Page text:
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Last Post by analyzea
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Wouldn't people who really care about security have ridiculously difficult-to-crack passwords in the first place? If you have a lame one, then surely it's a Darwinian thing and 'twits' (users of Twitter?) deserve to get chirped. perhaps that's being harsh, but who's responsibility is it to ensure that passwords can't be guessed? Or is there something more to this as it actually being the fault of Twitter?

Edited by diafol

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You'd think... However, there are a lot of variables in the 'how strong is your password' equation when a login database gets breached and is available offline for probing - not least the matter of whther the hashes are salted for example.

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I understand that. So Twitter's db was breached and they hadn't salted their hash? Or they resorted to md5? I'm just wondering about why Twitter decided to do this. Is it due to user's inability to create a good pw or down to Twitter's mistakes/naïvety? If the former, then I think that's awful. You can't keep making life difficult for the vast majority when a handful of vociferous numbnuts keep messing up. As we know empty vessels make most noise. If the latter, surely there's a better way? Are the mobile numbers stored?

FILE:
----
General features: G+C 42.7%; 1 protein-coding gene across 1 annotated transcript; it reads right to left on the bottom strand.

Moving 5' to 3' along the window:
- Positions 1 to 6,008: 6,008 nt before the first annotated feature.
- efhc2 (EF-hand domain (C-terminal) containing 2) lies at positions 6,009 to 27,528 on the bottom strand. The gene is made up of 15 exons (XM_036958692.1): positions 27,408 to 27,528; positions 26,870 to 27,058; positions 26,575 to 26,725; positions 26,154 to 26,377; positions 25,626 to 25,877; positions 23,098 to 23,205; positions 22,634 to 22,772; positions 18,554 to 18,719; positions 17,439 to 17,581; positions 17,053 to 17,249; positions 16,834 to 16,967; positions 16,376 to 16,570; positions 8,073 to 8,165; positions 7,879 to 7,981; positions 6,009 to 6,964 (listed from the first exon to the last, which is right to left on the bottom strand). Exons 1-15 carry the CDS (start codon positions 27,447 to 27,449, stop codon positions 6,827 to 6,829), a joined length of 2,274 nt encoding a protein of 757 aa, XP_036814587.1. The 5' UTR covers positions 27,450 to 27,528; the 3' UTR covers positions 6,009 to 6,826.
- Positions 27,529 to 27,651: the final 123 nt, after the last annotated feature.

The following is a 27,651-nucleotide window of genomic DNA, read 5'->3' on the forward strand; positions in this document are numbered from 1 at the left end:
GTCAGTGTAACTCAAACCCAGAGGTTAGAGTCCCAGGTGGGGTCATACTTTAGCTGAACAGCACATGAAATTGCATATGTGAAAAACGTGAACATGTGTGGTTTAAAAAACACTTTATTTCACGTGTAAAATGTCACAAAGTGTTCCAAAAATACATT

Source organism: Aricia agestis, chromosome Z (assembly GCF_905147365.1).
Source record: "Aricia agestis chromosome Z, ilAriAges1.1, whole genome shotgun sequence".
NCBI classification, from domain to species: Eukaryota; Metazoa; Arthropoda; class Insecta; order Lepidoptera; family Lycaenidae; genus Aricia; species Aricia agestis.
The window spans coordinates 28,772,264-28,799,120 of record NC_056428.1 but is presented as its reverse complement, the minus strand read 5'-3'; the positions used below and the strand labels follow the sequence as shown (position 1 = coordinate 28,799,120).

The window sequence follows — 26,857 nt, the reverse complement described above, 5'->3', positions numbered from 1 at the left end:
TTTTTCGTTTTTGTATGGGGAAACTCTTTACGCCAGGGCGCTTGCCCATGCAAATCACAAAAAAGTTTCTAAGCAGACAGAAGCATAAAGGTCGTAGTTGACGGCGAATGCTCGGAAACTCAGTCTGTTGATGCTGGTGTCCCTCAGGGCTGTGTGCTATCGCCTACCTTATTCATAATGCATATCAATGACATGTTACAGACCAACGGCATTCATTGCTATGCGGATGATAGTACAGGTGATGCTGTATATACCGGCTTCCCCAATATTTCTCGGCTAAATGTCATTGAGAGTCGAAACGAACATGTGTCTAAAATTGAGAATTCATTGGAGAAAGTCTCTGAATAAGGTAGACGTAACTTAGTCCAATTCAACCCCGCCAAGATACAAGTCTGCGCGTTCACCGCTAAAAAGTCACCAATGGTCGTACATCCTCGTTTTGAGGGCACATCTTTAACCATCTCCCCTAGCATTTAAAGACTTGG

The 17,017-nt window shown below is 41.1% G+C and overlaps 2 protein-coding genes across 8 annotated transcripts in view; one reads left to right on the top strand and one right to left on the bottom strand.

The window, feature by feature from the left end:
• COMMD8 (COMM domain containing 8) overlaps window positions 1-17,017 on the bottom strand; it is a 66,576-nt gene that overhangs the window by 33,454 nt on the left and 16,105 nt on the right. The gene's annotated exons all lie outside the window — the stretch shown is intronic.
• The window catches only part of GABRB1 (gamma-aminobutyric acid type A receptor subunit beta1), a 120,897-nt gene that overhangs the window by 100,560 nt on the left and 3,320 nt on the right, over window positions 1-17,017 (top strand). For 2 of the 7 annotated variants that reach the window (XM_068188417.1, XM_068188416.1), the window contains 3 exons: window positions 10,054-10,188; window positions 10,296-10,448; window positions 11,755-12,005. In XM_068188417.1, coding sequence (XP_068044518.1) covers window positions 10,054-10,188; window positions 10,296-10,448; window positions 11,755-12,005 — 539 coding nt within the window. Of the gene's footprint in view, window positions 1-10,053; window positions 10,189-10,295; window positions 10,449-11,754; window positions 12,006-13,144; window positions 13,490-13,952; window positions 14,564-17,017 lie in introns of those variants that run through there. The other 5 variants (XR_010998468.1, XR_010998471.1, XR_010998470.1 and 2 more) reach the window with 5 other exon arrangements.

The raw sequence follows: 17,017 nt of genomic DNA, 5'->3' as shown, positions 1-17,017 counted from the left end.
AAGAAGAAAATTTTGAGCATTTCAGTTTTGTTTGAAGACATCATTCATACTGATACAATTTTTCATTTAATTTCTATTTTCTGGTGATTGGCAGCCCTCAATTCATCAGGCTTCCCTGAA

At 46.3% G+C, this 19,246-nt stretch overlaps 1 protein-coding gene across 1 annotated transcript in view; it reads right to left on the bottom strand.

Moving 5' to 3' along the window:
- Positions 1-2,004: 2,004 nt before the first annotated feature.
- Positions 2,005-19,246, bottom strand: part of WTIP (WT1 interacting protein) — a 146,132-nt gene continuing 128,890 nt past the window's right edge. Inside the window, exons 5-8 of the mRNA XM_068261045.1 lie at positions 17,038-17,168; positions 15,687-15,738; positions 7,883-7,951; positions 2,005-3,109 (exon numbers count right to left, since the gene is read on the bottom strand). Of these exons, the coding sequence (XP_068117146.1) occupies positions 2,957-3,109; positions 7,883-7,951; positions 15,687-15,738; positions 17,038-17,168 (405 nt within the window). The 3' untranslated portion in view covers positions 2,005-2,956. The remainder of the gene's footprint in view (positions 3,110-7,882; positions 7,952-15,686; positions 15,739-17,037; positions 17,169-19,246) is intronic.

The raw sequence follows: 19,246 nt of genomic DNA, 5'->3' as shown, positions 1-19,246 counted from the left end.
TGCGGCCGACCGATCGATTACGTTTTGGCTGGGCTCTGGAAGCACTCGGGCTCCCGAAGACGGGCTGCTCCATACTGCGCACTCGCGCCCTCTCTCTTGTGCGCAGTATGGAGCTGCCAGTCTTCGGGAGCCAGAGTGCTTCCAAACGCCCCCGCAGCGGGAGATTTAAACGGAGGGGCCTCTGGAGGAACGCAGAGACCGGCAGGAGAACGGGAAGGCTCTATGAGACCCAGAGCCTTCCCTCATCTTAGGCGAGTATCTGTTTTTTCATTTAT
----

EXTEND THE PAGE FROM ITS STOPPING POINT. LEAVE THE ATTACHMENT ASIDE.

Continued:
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“However, there are some potential pitfalls with using SMS as an authentication method. Many people log into their Twitter account from their smartphone via the Twitter app which doesn’t require login credentials to be entered each time" Emm stated, adding "this means that the same device is being used for both authentication factors and if this device is lost or stolen, whoever finds (or has stolen) it will be able to access the account. Therefore, in effect, there is no longer two-factor authentication."

I don't have twitter but I think this has be the first step against identity theft.

We should also bear in mind that it's entirely possible that we will see the development of smartphone-based malware that is specifically designed to steal the SMS authentication code. This is also something that Emm warns users about, noting that Kaspersky has already seen similar malware designed to steal mTAN numbers for banking transactions.

I agree. This getting sophisticated. There has to be short-term solution.

You can't keep making life difficult for the vast majority when a handful of vociferous numbnuts keep messing up. As we know empty vessels make most noise. If the latter, surely there's a better way? Are the mobile numbers stored?

You mean people getting careless? That's really hard to prevent that.

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You can makeyour password somuch strog so that it is not braekable then your account is safe just use tricky kind of password.